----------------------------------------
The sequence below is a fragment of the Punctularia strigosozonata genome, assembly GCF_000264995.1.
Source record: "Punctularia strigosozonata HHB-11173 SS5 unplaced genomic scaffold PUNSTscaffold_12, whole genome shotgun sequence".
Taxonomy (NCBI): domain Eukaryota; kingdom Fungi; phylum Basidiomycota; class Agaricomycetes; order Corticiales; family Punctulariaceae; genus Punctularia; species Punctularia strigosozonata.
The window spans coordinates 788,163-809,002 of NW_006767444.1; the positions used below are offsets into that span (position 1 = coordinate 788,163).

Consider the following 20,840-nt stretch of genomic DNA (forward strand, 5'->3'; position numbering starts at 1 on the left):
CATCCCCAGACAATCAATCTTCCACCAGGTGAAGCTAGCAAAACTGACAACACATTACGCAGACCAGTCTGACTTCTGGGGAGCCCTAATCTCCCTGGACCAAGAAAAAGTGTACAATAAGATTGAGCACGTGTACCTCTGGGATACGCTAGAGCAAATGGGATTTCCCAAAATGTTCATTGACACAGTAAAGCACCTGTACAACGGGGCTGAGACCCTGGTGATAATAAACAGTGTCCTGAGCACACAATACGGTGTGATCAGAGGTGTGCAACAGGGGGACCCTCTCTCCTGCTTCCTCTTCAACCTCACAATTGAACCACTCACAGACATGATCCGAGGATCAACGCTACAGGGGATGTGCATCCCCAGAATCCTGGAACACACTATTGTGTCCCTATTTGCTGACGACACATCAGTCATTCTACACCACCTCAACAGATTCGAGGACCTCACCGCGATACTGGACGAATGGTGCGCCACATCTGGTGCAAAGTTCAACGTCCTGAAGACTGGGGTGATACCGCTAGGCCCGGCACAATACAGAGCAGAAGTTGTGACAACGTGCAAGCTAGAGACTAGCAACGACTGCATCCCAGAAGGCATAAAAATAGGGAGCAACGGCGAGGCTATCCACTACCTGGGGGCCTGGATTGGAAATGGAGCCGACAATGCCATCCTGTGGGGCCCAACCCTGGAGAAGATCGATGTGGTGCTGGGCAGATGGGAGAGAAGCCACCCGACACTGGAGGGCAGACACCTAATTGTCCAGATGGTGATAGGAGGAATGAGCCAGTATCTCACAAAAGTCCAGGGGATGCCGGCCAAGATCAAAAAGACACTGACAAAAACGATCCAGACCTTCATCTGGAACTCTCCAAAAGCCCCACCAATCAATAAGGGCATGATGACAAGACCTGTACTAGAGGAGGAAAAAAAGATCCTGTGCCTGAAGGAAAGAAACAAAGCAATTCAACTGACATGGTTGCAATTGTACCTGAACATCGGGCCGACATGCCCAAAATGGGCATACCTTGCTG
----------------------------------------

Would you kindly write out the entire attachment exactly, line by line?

The sequence below is a fragment of the Punctularia strigosozonata genome, assembly GCF_000264995.1.
Source record: "Punctularia strigosozonata HHB-11173 SS5 unplaced genomic scaffold PUNSTscaffold_12, whole genome shotgun sequence".
Taxonomy (NCBI): domain Eukaryota; kingdom Fungi; phylum Basidiomycota; class Agaricomycetes; order Corticiales; family Punctulariaceae; genus Punctularia; species Punctularia strigosozonata.
The window spans coordinates 788,163-809,002 of NW_006767444.1; the positions used below are offsets into that span (position 1 = coordinate 788,163).

Consider the following 20,840-nt stretch of genomic DNA (forward strand, 5'->3'; position numbering starts at 1 on the left):
CATCCCCAGACAATCAATCTTCCACCAGGTGAAGCTAGCAAAACTGACAACACATTACGCAGACCAGTCTGACTTCTGGGGAGCCCTAATCTCCCTGGACCAAGAAAAAGTGTACAATAAGATTGAGCACGTGTACCTCTGGGATACGCTAGAGCAAATGGGATTTCCCAAAATGTTCATTGACACAGTAAAGCACCTGTACAACGGGGCTGAGACCCTGGTGATAATAAACAGTGTCCTGAGCACACAATACGGTGTGATCAGAGGTGTGCAACAGGGGGACCCTCTCTCCTGCTTCCTCTTCAACCTCACAATTGAACCACTCACAGACATGATCCGAGGATCAACGCTACAGGGGATGTGCATCCCCAGAATCCTGGAACACACTATTGTGTCCCTATTTGCTGACGACACATCAGTCATTCTACACCACCTCAACAGATTCGAGGACCTCACCGCGATACTGGACGAATGGTGCGCCACATCTGGTGCAAAGTTCAACGTCCTGAAGACTGGGGTGATACCGCTAGGCCCGGCACAATACAGAGCAGAAGTTGTGACAACGTGCAAGCTAGAGACTAGCAACGACTGCATCCCAGAAGGCATAAAAATAGGGAGCAACGGCGAGGCTATCCACTACCTGGGGGCCTGGATTGGAAATGGAGCCGACAATGCCATCCTGTGGGGCCCAACCCTGGAGAAGATCGATGTGGTGCTGGGCAGATGGGAGAGAAGCCACCCGACACTGGAGGGCAGACACCTAATTGTCCAGATGGTGATAGGAGGAATGAGCCAGTATCTCACAAAAGTCCAGGGGATGCCGGCCAAGATCAAAAAGACACTGACAAAAACGATCCAGACCTTCATCTGGAACTCTCCAAAAGCCCCACCAATCAATAAGGGCATGATGACAAGACCTGTACTAGAGGAGGAAAAAAAGATCCTGTGCCTGAAGGAAAGAAACAAAGCAATTCAACTGACATGGTTGCAATTGTACCTGAACATCGGGCCGACATGCCCAAAATGGGCATACCTTGCTG